Ah heap the cups and saucers intae a pile and follow her.
You’ve brought a smile to my face this morning. Lovely listen and read. A moment captured in time.
And now you’ve brought a smile to mine, Bridgette.
Happy you enjoyed it.
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Wow, your place in the book is well deserved. Read it, liked it, listened to it, loved it!
Much appreciated, Keith.
I guess you spend a lot of time up in God’s country, hmm?
A wee gem, CE, and no surprise it’s already a national treasure. Given that more than a few of your scoundrels got a free trip to Aus some centuries back, the naming traditions for neighbours made the journey across. Always warms my heart to hear that accent, even if it needs a wee brush-up every now and again.
I didn’t know that this way of identifying neighbours was universal, I thought ir was just my mum who, I might add, tended to be a wee bit off the wall!
I have to dig deep to find that accent now.
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Congratulations! I expect you will really be putting on the ayrs from now on. 😉
Let us know how that living forever thing works out for you.
Thank you, dear Lady, but it won’t change me, I’m already a fairly arrogant dude!
As for living forever, I’ve been practising it, and it’s been quite a success so far.
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Oh my goodness, C.E.! I went through this twice – once reading it aloud in my best Scottish accent (but a lot slower than you), then listening to your clip. What a delightful read and listen. I was laughing out loud. Great fun! Thanks for sharing!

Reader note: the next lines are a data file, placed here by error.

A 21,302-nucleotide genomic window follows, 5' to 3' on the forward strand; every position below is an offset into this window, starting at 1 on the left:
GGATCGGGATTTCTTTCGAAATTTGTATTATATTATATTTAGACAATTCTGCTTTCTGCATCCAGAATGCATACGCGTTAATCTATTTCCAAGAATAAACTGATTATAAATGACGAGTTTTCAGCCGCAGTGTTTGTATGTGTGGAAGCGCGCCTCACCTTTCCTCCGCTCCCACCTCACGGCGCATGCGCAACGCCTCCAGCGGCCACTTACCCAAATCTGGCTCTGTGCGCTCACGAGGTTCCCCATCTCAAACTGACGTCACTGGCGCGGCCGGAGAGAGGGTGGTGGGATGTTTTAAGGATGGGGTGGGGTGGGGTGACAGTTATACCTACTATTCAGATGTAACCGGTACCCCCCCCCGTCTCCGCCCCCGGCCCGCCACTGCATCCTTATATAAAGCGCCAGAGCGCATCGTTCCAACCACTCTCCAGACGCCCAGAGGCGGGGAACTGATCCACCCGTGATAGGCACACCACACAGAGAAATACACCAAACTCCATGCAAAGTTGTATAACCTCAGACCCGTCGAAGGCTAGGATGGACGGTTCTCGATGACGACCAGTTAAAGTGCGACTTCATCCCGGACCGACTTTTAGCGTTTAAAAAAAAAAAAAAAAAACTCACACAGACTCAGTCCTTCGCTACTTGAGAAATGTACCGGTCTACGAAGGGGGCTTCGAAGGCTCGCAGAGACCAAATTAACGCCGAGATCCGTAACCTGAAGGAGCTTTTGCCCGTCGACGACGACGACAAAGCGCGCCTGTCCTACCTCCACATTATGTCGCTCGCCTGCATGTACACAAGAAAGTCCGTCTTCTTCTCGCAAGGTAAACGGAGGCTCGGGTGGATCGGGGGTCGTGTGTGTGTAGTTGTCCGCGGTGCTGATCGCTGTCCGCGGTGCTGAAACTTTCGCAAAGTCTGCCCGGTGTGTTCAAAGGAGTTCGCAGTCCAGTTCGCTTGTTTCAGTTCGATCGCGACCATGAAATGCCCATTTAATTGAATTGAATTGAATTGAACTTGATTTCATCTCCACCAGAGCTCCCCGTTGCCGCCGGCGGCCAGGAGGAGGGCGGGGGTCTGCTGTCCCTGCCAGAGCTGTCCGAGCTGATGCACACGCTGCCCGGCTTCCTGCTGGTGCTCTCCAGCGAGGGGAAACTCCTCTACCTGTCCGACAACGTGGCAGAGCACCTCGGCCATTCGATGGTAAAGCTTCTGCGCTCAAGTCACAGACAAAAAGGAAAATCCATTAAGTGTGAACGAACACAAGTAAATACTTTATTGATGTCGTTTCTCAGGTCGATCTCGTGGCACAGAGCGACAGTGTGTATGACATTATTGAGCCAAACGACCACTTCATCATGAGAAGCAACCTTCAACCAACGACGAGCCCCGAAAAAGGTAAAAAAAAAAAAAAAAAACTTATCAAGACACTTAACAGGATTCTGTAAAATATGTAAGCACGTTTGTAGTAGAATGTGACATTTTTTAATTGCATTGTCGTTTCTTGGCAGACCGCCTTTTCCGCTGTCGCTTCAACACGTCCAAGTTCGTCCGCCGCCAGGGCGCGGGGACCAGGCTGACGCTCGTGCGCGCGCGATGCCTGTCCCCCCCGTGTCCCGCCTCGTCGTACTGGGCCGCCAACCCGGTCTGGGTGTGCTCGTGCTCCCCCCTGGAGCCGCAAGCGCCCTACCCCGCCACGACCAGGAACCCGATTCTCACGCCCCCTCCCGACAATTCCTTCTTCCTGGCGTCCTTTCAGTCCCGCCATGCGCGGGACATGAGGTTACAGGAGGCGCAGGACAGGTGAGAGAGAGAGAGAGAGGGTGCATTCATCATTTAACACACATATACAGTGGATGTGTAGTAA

Thank you, Nancy, for your continued support.
I had to rather rediscover that accent, if I used it here in France I’d get pretty blank looks, regardless of which language I spoke!
Very happy you enjoyed, because being selected for this is a significant honour in Scottish writing circles.
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I got so caught up in the story I totally forgot to send you my sincere and heartiest congratulations! It is quite an honor for which you should be most proud! Well done indeed!
You’ve brought a time and a place to life and depicted characters I recognise from my own life – you had me smiling all the way through.
And what a lovely Scottish accent.
A great piece of writing – and reading.
Thanks, Jenne, it’s a long time since I had an accent like that, I had to go look in the loft for it!